global feature

Net neutrality has been in the news a lot lately, but there’s much less discussion of its relationship to and impact on cloud computing (or, for that matter, the Internet of Things).

Recent developments in net neutrality

On February 26, 2015, the FCC in the United States ruled in favor of “net neutrality” by reclassifying broadband access as a telecommunications service and applying Title II (common carrier) of the Communications Act of 1934 to Internet service providers (ISPs).  FCC decision FCC-15-24A1, a massive 400 page document, was released publicly on March 12th.  The lawsuits, which were fully anticipated, are already starting to be filed.

According to the Public Knowledge website states (I would have thought this also applies to organizations and applications, not just individuals!):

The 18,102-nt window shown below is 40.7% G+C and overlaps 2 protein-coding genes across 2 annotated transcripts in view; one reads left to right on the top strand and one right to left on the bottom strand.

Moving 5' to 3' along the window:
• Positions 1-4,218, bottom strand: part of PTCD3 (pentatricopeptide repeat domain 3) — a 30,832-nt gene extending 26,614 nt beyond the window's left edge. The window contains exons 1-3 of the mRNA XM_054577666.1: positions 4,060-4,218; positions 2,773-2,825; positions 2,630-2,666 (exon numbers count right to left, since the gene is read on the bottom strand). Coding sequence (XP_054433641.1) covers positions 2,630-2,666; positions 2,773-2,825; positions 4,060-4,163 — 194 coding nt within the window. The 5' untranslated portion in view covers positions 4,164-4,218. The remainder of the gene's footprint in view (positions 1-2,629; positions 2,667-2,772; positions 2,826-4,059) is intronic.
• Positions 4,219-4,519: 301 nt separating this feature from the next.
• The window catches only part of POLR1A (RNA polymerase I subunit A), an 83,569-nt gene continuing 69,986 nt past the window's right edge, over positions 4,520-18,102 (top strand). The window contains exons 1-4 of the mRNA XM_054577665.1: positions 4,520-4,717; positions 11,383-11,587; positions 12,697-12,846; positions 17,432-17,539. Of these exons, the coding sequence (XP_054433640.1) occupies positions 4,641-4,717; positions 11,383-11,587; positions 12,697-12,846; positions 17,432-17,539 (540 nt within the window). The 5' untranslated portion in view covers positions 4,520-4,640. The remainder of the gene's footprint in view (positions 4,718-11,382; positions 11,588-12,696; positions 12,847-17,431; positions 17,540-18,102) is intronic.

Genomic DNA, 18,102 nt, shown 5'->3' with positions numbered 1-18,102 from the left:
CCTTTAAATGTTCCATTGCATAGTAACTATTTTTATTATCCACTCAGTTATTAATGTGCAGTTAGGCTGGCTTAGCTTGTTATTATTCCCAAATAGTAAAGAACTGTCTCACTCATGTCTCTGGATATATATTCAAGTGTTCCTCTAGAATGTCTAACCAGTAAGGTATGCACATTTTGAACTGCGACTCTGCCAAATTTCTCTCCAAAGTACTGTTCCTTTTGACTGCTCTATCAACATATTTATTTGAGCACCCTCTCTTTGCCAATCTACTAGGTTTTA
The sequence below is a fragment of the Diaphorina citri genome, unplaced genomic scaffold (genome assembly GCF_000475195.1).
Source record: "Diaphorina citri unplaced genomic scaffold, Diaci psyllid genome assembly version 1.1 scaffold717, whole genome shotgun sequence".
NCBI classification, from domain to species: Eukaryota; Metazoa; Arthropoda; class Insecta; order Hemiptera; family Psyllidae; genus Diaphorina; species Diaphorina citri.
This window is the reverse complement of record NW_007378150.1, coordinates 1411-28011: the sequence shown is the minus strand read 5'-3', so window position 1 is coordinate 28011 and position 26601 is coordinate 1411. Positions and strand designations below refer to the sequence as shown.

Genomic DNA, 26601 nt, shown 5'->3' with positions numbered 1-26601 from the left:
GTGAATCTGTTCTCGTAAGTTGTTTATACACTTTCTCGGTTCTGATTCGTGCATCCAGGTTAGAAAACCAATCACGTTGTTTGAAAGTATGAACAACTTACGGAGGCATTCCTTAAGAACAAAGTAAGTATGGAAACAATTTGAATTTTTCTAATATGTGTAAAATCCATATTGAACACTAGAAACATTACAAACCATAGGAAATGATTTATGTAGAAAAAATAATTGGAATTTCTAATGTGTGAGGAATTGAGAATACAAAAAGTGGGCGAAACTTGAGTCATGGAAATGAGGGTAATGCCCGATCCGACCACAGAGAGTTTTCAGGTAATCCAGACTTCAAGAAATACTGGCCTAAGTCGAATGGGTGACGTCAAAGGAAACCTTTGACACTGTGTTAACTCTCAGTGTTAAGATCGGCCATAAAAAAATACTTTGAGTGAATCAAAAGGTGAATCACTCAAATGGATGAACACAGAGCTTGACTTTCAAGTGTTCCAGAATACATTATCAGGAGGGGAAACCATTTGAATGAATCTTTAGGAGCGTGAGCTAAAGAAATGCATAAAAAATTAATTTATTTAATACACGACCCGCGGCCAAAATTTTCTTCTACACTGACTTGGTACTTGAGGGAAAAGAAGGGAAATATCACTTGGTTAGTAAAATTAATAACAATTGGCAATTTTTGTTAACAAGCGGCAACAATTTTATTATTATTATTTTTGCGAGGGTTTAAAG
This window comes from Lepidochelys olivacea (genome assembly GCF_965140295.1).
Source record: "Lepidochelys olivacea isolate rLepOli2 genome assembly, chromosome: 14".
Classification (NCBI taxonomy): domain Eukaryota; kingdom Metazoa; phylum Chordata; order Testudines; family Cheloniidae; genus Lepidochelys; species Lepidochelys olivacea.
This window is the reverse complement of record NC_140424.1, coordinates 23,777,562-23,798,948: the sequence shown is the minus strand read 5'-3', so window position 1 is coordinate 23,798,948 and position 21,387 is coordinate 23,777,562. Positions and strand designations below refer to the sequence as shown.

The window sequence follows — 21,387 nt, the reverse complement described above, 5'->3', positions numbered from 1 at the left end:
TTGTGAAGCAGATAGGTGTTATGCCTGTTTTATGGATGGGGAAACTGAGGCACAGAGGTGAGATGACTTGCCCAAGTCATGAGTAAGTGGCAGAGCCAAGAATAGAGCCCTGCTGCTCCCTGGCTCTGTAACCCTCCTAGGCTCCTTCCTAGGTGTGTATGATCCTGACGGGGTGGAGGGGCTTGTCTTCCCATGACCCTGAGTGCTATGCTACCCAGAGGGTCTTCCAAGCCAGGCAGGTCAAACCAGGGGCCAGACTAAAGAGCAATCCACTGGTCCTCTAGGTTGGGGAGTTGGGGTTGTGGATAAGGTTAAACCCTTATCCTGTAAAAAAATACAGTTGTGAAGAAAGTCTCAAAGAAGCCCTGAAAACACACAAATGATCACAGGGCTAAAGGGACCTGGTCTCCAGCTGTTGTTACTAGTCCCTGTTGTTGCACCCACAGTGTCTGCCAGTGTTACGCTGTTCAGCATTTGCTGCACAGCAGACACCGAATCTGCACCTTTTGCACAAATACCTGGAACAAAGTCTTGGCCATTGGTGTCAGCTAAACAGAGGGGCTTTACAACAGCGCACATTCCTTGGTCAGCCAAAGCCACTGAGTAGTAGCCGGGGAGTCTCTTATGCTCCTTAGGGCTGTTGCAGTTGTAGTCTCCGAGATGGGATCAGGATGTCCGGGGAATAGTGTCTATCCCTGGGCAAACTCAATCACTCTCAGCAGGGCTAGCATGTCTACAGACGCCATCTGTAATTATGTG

“Net neutrality is the principle that individuals should be free to access all content and applications equally, regardless of the source, without Internet service providers discriminating against specific online services or websites.  In other words, it is the principle that the company that connects you to the internet does not get to control what you do on the internet.”

The entry in Wikipedia for net neutrality includes one of the longer reference lists I’ve ever come across on Wikipedia; this has to be a measure of the strategic importance of this topic.

IEEE Spectrum magazine has also had some interesting articles about net neutrality – including an assessment of the various metaphors that are often used.

In Canada, recent CRTC decisions are also favouring openness, flexibility and equality in communications service provision.  The implications of net neutrality touch on a wide range of networking, broadcasting, and telecommunications topics.  Internet-based systems would certainly benefit from worldwide coordination of net neutrality (after all, we have one global Internet, not one per country).